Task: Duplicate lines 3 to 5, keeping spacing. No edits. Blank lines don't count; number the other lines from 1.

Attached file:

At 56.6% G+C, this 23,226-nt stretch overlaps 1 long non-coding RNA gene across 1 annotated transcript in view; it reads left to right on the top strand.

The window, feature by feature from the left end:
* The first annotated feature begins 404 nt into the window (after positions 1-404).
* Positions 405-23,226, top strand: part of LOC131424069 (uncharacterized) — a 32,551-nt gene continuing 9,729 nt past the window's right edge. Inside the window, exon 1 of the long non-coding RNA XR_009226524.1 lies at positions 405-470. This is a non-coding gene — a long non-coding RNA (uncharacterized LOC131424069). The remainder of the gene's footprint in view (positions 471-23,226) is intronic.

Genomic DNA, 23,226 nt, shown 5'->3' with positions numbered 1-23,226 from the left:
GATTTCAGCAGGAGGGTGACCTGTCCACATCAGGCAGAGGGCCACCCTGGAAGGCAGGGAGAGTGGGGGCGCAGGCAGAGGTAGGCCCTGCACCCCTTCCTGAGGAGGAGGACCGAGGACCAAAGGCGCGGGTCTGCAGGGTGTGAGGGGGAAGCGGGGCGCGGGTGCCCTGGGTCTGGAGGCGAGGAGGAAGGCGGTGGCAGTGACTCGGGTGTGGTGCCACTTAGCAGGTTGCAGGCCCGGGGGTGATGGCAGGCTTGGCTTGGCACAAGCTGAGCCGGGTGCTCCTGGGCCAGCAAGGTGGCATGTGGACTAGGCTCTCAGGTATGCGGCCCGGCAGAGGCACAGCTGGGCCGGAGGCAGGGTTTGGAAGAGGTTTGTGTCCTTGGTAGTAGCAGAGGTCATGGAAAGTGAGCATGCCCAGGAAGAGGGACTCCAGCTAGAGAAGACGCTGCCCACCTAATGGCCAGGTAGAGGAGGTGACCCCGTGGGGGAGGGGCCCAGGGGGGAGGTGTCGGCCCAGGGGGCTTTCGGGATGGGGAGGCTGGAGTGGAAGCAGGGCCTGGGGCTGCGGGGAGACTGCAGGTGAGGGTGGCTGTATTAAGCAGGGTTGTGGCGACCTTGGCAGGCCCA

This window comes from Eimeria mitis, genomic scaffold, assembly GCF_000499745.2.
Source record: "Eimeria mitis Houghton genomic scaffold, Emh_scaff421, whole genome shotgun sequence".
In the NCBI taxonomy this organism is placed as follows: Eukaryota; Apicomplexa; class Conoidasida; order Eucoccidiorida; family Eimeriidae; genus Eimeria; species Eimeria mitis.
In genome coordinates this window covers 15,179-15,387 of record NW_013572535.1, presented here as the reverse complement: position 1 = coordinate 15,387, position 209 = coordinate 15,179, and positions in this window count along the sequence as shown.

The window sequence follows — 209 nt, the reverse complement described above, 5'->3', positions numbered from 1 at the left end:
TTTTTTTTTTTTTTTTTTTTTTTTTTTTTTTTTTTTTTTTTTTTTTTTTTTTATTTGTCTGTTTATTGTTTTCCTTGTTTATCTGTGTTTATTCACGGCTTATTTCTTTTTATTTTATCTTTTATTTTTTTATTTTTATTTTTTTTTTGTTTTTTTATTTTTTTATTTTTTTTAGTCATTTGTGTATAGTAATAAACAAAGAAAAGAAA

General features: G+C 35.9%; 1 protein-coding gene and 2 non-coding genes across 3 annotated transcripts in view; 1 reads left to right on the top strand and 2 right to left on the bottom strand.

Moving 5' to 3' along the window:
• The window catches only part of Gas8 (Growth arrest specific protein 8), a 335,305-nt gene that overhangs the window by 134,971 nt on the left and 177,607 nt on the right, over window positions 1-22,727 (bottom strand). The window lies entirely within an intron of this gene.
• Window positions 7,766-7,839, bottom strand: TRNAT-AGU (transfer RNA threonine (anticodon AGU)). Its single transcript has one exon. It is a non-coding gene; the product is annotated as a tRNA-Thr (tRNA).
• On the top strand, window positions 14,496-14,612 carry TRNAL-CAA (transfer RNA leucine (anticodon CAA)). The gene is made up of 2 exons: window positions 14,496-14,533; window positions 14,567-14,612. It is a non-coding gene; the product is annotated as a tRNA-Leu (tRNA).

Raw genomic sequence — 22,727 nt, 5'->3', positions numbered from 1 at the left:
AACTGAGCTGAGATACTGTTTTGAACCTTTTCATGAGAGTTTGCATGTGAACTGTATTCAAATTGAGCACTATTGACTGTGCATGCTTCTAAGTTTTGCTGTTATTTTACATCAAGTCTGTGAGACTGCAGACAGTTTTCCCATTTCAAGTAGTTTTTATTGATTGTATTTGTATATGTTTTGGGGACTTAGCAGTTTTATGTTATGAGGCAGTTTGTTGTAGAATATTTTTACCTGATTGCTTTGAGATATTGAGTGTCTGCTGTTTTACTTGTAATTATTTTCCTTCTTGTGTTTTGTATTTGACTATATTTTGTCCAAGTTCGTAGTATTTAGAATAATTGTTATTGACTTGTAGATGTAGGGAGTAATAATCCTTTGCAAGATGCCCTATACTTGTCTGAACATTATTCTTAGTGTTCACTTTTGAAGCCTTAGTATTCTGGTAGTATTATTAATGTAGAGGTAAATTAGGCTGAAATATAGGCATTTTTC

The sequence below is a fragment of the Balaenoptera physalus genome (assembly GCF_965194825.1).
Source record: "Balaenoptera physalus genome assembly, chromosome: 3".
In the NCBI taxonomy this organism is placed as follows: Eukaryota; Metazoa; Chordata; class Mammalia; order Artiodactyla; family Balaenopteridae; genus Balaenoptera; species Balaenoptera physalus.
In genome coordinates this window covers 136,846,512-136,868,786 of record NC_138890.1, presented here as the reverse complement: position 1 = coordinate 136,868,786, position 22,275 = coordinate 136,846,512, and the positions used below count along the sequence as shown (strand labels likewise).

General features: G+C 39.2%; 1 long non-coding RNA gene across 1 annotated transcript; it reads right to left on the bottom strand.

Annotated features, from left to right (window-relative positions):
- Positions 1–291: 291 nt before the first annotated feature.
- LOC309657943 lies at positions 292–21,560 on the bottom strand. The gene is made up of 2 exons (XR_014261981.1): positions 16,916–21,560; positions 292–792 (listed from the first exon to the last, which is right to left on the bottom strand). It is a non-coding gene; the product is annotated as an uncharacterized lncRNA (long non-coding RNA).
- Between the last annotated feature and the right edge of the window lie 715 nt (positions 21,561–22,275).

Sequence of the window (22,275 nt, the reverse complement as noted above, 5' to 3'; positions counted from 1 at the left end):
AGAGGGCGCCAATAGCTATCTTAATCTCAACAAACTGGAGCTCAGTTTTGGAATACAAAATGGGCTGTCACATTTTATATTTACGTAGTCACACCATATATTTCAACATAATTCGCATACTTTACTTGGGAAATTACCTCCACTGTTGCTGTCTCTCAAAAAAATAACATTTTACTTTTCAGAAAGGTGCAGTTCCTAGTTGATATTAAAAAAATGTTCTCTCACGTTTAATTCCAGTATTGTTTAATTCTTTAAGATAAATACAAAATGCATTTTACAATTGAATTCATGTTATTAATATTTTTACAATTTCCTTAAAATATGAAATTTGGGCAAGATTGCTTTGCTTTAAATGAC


* The first annotated feature begins 404 nt into the window (after positions 1-404).
* Positions 405-23,226, top strand: part of LOC131424069 (uncharacterized) — a 32,551-nt gene continuing 9,729 nt past the window's right edge. Inside the window, exon 1 of the long non-coding RNA XR_009226524.1 lies at positions 405-470. This is a non-coding gene — a long non-coding RNA (uncharacterized LOC131424069). The remainder of the gene's footprint in view (positions 471-23,226) is intronic.

Genomic DNA, 23,226 nt, shown 5'->3' with positions numbered 1-23,226 from the left: